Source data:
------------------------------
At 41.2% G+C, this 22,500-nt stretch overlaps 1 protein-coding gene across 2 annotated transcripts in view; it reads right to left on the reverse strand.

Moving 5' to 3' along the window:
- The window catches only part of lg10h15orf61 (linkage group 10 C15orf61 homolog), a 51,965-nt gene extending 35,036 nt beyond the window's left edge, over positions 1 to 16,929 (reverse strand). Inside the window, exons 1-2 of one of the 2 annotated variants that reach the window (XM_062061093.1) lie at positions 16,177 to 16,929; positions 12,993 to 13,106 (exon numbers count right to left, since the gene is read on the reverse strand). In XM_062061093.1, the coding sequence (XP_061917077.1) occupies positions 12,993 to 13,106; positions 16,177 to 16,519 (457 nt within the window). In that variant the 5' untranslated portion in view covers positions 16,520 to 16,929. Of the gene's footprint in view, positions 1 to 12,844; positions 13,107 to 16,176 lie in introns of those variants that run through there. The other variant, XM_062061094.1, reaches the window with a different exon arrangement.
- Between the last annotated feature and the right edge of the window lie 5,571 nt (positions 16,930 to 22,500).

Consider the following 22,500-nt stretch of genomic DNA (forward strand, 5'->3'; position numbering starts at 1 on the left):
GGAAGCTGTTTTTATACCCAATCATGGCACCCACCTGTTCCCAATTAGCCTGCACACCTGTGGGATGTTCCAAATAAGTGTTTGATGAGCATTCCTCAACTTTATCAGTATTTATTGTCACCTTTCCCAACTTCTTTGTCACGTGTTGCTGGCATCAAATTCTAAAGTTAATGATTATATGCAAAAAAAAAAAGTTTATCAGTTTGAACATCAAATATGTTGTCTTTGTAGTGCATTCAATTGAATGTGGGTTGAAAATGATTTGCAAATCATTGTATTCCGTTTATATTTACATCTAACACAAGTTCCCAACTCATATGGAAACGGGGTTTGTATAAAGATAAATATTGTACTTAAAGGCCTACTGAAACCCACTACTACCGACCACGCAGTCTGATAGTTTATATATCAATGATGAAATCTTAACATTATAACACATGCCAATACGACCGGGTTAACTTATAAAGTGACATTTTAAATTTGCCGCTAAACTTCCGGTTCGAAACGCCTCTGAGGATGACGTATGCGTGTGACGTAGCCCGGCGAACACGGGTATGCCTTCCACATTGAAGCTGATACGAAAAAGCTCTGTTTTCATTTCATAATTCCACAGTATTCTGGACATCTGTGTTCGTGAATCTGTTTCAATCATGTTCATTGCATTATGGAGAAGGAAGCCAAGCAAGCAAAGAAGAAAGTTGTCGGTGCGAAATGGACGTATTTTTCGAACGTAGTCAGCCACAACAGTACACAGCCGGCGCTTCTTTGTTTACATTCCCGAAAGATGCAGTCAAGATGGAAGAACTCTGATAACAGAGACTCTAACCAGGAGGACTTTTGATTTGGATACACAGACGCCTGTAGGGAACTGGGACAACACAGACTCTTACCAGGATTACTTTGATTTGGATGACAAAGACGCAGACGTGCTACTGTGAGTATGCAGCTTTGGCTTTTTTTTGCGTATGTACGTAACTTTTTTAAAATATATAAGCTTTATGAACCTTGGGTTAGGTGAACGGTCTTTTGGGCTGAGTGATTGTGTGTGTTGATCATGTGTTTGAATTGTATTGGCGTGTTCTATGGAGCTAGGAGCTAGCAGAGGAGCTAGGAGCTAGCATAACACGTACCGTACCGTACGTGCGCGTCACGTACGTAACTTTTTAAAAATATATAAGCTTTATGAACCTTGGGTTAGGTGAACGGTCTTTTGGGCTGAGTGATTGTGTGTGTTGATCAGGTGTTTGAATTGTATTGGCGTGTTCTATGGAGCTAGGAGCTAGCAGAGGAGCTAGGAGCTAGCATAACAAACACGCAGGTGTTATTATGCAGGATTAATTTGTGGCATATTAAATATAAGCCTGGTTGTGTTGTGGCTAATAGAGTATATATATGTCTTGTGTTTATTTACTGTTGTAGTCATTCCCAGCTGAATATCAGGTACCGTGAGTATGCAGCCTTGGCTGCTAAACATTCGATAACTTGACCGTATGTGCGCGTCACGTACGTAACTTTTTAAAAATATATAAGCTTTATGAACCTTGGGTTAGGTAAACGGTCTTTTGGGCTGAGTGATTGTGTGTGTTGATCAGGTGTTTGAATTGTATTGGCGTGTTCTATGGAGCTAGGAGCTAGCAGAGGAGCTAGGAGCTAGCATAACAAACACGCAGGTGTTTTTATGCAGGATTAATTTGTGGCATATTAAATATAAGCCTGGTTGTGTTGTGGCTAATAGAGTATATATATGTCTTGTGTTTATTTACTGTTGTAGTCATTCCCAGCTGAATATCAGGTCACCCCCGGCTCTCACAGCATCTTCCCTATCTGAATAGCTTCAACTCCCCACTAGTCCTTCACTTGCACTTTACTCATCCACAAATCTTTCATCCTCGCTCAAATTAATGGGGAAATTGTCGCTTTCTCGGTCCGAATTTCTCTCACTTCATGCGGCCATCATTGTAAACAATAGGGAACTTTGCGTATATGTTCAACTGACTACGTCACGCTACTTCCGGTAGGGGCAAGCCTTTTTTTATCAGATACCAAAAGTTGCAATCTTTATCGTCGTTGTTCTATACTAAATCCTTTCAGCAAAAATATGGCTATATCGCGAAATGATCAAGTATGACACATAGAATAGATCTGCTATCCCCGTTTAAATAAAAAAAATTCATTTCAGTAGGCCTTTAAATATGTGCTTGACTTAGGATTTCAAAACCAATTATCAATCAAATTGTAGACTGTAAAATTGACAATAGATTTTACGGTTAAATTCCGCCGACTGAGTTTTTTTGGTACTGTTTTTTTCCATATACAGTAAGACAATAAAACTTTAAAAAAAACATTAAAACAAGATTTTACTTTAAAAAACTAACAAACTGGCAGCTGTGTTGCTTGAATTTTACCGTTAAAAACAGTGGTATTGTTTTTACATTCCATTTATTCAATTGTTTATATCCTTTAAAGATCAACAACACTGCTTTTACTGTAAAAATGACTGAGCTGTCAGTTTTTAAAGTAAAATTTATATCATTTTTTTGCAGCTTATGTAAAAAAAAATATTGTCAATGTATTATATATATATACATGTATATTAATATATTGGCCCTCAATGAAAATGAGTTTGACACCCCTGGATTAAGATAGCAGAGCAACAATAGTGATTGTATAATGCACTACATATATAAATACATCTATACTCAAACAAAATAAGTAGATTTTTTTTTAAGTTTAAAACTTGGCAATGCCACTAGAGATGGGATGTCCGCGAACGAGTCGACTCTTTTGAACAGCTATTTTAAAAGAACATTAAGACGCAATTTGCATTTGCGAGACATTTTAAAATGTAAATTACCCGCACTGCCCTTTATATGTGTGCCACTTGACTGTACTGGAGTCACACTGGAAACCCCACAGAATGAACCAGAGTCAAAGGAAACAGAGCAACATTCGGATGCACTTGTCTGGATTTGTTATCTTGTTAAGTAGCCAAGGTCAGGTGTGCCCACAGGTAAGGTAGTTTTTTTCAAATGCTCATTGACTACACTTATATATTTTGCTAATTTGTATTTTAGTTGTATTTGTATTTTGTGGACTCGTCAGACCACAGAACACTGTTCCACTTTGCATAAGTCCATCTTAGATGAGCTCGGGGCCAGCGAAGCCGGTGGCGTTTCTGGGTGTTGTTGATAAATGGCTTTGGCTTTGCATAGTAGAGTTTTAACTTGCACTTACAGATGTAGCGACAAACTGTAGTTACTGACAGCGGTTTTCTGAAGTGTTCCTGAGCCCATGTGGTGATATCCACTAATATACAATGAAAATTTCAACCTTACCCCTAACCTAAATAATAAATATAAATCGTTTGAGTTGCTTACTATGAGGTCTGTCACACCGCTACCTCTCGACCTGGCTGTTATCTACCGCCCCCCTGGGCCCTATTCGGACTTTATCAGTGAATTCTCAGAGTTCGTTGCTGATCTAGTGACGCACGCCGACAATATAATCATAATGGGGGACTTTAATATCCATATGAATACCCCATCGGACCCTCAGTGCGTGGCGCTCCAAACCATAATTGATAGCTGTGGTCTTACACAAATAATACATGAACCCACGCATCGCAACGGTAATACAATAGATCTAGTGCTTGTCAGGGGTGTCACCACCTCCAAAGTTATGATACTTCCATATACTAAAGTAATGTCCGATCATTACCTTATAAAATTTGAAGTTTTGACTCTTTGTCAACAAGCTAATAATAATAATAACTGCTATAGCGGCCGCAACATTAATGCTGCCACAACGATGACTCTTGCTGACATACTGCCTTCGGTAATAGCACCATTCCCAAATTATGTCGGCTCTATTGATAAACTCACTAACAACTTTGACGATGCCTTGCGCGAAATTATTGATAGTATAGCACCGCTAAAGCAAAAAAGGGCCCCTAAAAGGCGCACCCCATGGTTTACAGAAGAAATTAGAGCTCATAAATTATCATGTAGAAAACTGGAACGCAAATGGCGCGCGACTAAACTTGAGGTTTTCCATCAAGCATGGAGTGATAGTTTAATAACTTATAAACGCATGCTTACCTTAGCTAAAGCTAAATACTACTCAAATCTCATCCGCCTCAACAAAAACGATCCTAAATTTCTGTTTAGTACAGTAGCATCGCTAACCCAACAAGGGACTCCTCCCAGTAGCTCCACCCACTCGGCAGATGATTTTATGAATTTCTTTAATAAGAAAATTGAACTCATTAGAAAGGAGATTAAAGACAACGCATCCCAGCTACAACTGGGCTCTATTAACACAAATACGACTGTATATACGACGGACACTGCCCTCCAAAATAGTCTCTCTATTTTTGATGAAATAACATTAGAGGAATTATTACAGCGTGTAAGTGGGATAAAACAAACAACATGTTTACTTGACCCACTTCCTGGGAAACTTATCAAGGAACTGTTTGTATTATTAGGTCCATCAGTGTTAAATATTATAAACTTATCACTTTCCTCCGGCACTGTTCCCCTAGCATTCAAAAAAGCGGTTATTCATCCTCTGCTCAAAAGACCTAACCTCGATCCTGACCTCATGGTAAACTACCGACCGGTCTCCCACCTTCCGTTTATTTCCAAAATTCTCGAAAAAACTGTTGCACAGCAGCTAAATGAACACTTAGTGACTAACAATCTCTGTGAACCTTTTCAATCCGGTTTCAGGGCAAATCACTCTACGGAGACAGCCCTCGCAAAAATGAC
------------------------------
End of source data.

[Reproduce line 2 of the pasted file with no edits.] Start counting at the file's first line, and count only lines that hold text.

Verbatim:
Moving 5' to 3' along the window: